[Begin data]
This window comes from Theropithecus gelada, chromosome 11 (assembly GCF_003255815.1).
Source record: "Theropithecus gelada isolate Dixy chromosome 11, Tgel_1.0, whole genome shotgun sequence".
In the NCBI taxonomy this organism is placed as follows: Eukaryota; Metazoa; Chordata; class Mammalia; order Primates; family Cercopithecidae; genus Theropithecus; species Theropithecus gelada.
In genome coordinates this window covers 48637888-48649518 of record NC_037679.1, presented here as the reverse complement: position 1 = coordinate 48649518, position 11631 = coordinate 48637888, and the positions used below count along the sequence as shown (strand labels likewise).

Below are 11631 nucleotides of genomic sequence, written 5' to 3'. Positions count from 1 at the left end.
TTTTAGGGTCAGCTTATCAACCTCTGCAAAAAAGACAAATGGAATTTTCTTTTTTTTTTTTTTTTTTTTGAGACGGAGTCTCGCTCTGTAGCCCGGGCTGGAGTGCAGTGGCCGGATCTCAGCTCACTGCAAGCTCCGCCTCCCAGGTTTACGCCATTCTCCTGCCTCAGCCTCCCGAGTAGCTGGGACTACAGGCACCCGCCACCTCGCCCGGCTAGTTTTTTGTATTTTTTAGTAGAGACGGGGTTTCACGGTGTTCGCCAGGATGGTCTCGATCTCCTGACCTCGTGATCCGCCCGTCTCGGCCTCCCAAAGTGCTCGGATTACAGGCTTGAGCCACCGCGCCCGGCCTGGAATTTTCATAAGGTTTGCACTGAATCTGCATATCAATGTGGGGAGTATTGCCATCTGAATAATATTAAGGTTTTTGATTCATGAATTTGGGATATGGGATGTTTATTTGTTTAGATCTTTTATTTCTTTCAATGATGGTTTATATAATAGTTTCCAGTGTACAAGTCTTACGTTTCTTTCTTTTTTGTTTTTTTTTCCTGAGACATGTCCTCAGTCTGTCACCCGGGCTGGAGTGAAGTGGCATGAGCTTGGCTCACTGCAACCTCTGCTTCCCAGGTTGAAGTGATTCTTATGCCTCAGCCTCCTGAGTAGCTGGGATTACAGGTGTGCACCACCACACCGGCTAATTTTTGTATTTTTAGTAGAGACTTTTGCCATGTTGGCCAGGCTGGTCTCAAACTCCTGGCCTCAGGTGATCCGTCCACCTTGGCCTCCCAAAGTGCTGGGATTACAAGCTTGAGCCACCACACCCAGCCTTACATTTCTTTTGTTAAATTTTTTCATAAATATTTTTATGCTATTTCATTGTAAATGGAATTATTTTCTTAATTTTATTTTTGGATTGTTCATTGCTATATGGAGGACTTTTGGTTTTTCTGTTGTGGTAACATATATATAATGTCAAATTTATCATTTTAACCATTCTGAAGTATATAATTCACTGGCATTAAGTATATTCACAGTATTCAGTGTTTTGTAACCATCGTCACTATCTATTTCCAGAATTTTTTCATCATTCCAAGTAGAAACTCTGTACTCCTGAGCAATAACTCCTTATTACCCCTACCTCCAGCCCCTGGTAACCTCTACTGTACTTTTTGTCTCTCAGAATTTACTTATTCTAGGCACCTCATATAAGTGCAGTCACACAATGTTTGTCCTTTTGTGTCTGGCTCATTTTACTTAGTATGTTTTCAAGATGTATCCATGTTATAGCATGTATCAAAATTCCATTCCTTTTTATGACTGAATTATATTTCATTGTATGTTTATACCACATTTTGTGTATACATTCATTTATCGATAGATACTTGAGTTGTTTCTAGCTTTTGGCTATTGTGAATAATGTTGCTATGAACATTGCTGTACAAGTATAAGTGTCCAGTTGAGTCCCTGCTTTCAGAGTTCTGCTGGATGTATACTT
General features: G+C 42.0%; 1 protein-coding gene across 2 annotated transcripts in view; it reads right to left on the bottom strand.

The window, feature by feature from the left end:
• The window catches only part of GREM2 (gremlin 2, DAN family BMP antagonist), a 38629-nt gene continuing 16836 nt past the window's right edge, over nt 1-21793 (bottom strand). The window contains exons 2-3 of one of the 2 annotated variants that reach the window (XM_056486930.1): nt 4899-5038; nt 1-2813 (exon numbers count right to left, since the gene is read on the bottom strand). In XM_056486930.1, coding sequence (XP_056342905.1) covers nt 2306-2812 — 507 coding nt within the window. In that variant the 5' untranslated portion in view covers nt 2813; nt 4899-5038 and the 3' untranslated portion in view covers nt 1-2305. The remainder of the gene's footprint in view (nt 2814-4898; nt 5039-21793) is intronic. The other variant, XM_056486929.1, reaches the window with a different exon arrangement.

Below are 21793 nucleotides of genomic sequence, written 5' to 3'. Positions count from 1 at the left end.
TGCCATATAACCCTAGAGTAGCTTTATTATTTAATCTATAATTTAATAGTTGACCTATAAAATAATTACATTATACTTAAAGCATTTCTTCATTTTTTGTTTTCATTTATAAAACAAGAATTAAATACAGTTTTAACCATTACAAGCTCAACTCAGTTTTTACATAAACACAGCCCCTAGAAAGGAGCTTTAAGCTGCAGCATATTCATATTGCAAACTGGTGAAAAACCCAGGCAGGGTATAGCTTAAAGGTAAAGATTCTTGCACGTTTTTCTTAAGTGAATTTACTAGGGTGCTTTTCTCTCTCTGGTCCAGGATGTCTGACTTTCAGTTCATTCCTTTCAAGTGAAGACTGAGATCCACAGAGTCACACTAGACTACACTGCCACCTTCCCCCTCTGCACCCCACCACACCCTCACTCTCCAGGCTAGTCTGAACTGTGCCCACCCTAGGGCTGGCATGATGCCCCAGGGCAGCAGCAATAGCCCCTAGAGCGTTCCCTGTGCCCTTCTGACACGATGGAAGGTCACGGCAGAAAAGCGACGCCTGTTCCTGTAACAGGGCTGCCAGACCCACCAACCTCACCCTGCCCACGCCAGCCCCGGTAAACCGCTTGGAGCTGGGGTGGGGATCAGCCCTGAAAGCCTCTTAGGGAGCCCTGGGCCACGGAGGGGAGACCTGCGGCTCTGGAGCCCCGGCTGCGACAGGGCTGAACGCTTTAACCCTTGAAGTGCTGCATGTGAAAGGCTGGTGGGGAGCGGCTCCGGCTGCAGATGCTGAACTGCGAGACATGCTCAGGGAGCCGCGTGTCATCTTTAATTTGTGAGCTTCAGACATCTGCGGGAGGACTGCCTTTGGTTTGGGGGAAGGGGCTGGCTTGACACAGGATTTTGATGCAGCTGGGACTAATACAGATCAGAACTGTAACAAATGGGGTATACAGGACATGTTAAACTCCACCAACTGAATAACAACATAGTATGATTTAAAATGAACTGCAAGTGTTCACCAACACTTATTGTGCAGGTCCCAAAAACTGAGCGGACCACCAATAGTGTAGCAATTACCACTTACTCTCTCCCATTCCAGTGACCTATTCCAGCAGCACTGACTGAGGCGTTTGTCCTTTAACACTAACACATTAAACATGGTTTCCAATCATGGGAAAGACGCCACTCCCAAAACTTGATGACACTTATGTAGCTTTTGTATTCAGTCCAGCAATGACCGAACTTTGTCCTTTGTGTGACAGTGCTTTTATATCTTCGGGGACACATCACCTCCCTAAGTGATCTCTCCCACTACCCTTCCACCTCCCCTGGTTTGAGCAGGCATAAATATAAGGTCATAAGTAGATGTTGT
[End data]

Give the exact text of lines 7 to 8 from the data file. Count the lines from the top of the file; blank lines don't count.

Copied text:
General features: G+C 42.0%; 1 protein-coding gene across 2 annotated transcripts in view; it reads right to left on the bottom strand.

The window, feature by feature from the left end: